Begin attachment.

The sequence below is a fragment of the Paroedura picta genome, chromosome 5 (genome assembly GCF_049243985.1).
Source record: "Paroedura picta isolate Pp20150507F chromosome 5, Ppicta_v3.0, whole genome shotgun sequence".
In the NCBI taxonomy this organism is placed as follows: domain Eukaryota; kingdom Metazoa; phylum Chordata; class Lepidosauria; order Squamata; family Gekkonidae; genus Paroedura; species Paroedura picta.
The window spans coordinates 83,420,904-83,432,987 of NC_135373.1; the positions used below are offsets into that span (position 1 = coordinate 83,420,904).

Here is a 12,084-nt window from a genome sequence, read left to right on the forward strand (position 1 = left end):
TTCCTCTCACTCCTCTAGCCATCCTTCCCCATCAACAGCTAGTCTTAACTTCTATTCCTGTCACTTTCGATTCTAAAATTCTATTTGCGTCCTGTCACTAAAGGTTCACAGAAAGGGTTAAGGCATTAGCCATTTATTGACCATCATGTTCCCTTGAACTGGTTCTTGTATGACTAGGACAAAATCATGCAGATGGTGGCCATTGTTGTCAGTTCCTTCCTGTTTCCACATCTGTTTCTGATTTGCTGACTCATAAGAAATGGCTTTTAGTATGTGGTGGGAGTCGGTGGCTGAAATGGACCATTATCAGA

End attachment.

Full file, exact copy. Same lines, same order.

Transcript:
The sequence below is a fragment of the Paroedura picta genome, chromosome 5 (genome assembly GCF_049243985.1).
Source record: "Paroedura picta isolate Pp20150507F chromosome 5, Ppicta_v3.0, whole genome shotgun sequence".
In the NCBI taxonomy this organism is placed as follows: domain Eukaryota; kingdom Metazoa; phylum Chordata; class Lepidosauria; order Squamata; family Gekkonidae; genus Paroedura; species Paroedura picta.
The window spans coordinates 83,420,904-83,432,987 of NC_135373.1; the positions used below are offsets into that span (position 1 = coordinate 83,420,904).

Here is a 12,084-nt window from a genome sequence, read left to right on the forward strand (position 1 = left end):
TTCCTCTCACTCCTCTAGCCATCCTTCCCCATCAACAGCTAGTCTTAACTTCTATTCCTGTCACTTTCGATTCTAAAATTCTATTTGCGTCCTGTCACTAAAGGTTCACAGAAAGGGTTAAGGCATTAGCCATTTATTGACCATCATGTTCCCTTGAACTGGTTCTTGTATGACTAGGACAAAATCATGCAGATGGTGGCCATTGTTGTCAGTTCCTTCCTGTTTCCACATCTGTTTCTGATTTGCTGACTCATAAGAAATGGCTTTTAGTATGTGGTGGGAGTCGGTGGCTGAAATGGACCATTATCAGA